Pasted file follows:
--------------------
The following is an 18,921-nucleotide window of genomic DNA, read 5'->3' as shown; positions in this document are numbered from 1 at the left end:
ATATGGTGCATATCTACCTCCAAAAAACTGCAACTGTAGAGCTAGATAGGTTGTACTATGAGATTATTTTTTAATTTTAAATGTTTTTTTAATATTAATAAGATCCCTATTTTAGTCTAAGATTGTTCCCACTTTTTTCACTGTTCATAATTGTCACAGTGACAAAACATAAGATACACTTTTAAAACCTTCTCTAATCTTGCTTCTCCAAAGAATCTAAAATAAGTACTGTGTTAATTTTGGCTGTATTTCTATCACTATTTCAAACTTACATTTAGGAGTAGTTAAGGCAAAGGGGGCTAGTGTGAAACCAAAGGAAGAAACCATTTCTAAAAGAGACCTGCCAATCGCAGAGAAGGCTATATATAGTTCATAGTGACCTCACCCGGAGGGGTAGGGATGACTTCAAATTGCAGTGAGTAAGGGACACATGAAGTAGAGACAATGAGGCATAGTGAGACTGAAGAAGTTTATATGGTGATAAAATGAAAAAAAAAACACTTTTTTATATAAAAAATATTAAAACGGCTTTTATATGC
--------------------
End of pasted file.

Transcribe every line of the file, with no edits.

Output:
The following is an 18,921-nucleotide window of genomic DNA, read 5'->3' as shown; positions in this document are numbered from 1 at the left end:
ATATGGTGCATATCTACCTCCAAAAAACTGCAACTGTAGAGCTAGATAGGTTGTACTATGAGATTATTTTTTAATTTTAAATGTTTTTTTAATATTAATAAGATCCCTATTTTAGTCTAAGATTGTTCCCACTTTTTTCACTGTTCATAATTGTCACAGTGACAAAACATAAGATACACTTTTAAAACCTTCTCTAATCTTGCTTCTCCAAAGAATCTAAAATAAGTACTGTGTTAATTTTGGCTGTATTTCTATCACTATTTCAAACTTACATTTAGGAGTAGTTAAGGCAAAGGGGGCTAGTGTGAAACCAAAGGAAGAAACCATTTCTAAAAGAGACCTGCCAATCGCAGAGAAGGCTATATATAGTTCATAGTGACCTCACCCGGAGGGGTAGGGATGACTTCAAATTGCAGTGAGTAAGGGACACATGAAGTAGAGACAATGAGGCATAGTGAGACTGAAGAAGTTTATATGGTGATAAAATGAAAAAAAAAACACTTTTTTATATAAAAAATATTAAAACGGCTTTTATATGC